When I write best, I most definitely feel as if the flow of words is coming from somewhere beyond myself. Perhaps those words are coming from my soul, perhaps giving the soul a voice is why writing can bring us so much pleasure. Perhaps I’m wrong—the source is nervous energy, perhaps my father! There are so many sources, and so many avenues for self-expression. All in all, I have to think one of the goals of every life is expression. Presence in the expression process matters.
M.C.: What is your worst time as a writer?
I treasure drafting a work and also revising work. I detest trying to market a work. So much of contemporary “writing” seems anything but artful writing to me—it’s marketing, hyperbole, branding, icky-stuff. Still, when the author is pleased with the work, I suspect she is proud to show it off. I am. My baby—I love her, see.
M.C.: Your best?
My best time writing is when I’m totally open to whatever words need to appear, whatever voice that simply arrives. This often happens best in the morning, when I’m fresh. Sometimes a key image or phrase will appear in the evening, sometimes in the middle of the night. I often awaken to write down the thought, to capture it for the morning. Typically, that midnight “gift” is a bummer. But hey, my brain feels better because, even in the middle of the night, it is alive and feeling.
M.C.: Is there anything that would stop you from writing?
Yes, I believe a number of things could stop me from writing. Profound depression can do it—I tend to have depressive episodes every decade or so—my mother’s illness, a friend’s suicide. As Marvell said, “How should I greet thee after all these years, but with silence and tears.” Some pains demand silence. Giving them a voice—forcing it out of them—differs little from torture. The voice in recovery is always the strongest.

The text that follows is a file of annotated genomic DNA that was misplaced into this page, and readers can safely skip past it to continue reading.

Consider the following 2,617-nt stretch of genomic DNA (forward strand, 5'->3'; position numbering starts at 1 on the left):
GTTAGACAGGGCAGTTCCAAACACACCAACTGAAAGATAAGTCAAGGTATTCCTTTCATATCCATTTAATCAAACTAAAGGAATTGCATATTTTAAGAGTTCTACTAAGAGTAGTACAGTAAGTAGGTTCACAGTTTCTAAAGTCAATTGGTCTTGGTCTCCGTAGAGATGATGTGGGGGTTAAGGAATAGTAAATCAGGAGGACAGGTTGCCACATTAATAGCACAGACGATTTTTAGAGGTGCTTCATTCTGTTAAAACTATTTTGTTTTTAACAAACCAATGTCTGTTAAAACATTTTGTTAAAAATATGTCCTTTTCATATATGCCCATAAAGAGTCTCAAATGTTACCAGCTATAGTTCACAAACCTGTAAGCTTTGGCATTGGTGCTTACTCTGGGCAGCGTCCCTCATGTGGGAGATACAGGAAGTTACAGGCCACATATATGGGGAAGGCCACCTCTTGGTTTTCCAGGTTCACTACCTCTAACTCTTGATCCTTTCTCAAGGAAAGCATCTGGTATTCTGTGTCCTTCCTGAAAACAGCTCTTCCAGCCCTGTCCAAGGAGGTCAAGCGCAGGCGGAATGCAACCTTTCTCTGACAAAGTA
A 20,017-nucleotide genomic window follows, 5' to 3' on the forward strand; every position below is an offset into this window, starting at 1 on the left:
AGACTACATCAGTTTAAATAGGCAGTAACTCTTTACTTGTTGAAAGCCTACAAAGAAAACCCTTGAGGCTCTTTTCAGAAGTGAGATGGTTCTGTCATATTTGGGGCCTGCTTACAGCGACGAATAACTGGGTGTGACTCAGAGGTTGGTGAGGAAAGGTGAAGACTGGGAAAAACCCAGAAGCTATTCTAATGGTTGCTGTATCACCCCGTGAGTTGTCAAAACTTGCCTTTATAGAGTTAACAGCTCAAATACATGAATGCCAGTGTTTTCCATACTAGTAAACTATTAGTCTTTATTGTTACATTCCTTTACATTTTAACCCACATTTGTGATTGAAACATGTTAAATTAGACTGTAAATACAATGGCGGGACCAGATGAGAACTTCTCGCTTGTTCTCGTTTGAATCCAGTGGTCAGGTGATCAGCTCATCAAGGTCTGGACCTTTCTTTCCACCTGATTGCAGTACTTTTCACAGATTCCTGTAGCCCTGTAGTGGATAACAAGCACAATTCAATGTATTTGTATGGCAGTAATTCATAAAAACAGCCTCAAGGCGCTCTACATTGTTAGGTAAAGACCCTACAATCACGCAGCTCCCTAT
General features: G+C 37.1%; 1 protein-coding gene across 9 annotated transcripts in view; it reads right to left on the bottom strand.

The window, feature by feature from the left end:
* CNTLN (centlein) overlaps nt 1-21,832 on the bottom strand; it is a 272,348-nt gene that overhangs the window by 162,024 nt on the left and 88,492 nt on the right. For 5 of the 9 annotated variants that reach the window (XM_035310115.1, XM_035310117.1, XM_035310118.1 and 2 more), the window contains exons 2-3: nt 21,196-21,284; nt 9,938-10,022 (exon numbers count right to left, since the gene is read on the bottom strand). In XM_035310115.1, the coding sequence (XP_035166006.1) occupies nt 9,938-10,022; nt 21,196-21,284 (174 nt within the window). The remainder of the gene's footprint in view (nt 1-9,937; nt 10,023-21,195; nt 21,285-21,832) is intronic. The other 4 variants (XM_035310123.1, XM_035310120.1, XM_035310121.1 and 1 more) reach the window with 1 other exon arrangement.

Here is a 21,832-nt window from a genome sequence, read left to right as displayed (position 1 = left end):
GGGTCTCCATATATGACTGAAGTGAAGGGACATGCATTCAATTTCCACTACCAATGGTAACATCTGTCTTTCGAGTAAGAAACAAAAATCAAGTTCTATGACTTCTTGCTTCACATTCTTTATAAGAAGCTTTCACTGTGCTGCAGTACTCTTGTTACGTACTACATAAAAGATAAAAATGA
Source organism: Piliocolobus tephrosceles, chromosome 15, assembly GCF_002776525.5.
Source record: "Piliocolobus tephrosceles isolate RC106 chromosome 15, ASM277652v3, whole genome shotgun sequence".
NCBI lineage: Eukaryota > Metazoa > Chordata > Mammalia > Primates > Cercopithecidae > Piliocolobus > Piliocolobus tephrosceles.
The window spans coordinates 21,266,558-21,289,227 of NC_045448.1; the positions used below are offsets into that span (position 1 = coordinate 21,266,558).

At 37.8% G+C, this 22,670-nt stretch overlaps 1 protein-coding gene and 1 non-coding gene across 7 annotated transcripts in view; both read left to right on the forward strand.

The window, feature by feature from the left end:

M.C.: What’s the happiest moment you’ve lived as an author?
Ah, the joy in birthing a poem when—after letting it sit for a time—you come back and find it still very much alive. This birthing, for me, is not particularly common. More often, I’m labouring over the words, especially for prose. Balancing sensibility with music is not an easy task. I find it all too easy to overlook my baby’s illogical but musical flaws.
M.C.: Is writing an obsession to you?
Writing is a blessing to me. It would be a great loss if I couldn’t express myself in some way, which now seems to be the written word. Who can say where our needs will take us? Perhaps artfully changing a tire or digging a workable hole will some day prove a fine mode of expression for me. Perhaps solely constructing a thought. We all need the ability to take pride in something, don’t we?
M.C.: Are the stories you create connected with you in some way?
My stories—told in poems and prose—are deeply rooted in my personal experience of having grown up in Smithville, Mississippi. I travel back often and I continue to be amazed at the great sense of shame many Southerners (myself included) shoulder, a sense of inferiority, a deep need for redemption. And because the need is so deep, the people and culture are rich in character and potential. No easy stories here!
M.C.: Ray Bradbury once said, “You must stay drunk on writing so reality cannot destroy you.” Thoughts?
I have a hunch Mister Bradbury was alluding to the sense of freedom in allowing your voice to appear on a page, devoid of censure or editing. This is clearly a therapeutic aspect of writing, the balm that the poet Anne Sexton vividly credited with keeping her alive for years after her first suicide attempt. In thinking about our current epidemic of suicide, I can’t help but think the act of suicide itself is largely another form of self-expression, perhaps the most desperate form. Recognizing the soul within us, providing it a voice—if only we could all express ourselves in a way that will keep us living.
M.C.: Do you have a website or blog where readers can find out more about you and your work?
Yes, indeed. Poems and musings are collected at: www.dwainerieves.com. I sure value folks checking out the voices there. Even more so, I appreciate hearing the voice you can share (ah, the magic in “contact me”).